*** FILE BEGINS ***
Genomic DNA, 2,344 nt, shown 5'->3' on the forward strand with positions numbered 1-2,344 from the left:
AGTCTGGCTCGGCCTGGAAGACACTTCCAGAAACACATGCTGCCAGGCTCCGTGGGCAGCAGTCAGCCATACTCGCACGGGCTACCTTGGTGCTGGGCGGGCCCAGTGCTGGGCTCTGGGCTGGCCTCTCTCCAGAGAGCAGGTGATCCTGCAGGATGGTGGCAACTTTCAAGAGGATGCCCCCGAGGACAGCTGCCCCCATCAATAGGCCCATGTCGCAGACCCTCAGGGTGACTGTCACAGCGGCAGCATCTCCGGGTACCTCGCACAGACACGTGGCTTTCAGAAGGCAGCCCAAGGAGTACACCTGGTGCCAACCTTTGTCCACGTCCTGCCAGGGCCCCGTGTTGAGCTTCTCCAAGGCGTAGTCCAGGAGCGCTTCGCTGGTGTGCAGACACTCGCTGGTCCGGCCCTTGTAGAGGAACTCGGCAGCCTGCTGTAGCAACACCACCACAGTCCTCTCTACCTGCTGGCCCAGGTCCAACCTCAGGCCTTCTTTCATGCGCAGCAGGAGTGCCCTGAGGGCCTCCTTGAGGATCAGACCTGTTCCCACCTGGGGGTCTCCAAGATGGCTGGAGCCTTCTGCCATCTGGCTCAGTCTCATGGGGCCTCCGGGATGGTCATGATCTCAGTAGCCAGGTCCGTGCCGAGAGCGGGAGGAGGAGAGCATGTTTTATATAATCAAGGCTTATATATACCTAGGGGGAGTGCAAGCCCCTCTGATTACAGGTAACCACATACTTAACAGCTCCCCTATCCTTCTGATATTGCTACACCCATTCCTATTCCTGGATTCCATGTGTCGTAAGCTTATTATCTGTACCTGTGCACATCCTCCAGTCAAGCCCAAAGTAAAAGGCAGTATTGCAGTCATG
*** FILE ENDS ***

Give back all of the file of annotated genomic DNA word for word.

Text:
Genomic DNA, 2,344 nt, shown 5'->3' on the forward strand with positions numbered 1-2,344 from the left:
AGTCTGGCTCGGCCTGGAAGACACTTCCAGAAACACATGCTGCCAGGCTCCGTGGGCAGCAGTCAGCCATACTCGCACGGGCTACCTTGGTGCTGGGCGGGCCCAGTGCTGGGCTCTGGGCTGGCCTCTCTCCAGAGAGCAGGTGATCCTGCAGGATGGTGGCAACTTTCAAGAGGATGCCCCCGAGGACAGCTGCCCCCATCAATAGGCCCATGTCGCAGACCCTCAGGGTGACTGTCACAGCGGCAGCATCTCCGGGTACCTCGCACAGACACGTGGCTTTCAGAAGGCAGCCCAAGGAGTACACCTGGTGCCAACCTTTGTCCACGTCCTGCCAGGGCCCCGTGTTGAGCTTCTCCAAGGCGTAGTCCAGGAGCGCTTCGCTGGTGTGCAGACACTCGCTGGTCCGGCCCTTGTAGAGGAACTCGGCAGCCTGCTGTAGCAACACCACCACAGTCCTCTCTACCTGCTGGCCCAGGTCCAACCTCAGGCCTTCTTTCATGCGCAGCAGGAGTGCCCTGAGGGCCTCCTTGAGGATCAGACCTGTTCCCACCTGGGGGTCTCCAAGATGGCTGGAGCCTTCTGCCATCTGGCTCAGTCTCATGGGGCCTCCGGGATGGTCATGATCTCAGTAGCCAGGTCCGTGCCGAGAGCGGGAGGAGGAGAGCATGTTTTATATAATCAAGGCTTATATATACCTAGGGGGAGTGCAAGCCCCTCTGATTACAGGTAACCACATACTTAACAGCTCCCCTATCCTTCTGATATTGCTACACCCATTCCTATTCCTGGATTCCATGTGTCGTAAGCTTATTATCTGTACCTGTGCACATCCTCCAGTCAAGCCCAAAGTAAAAGGCAGTATTGCAGTCATG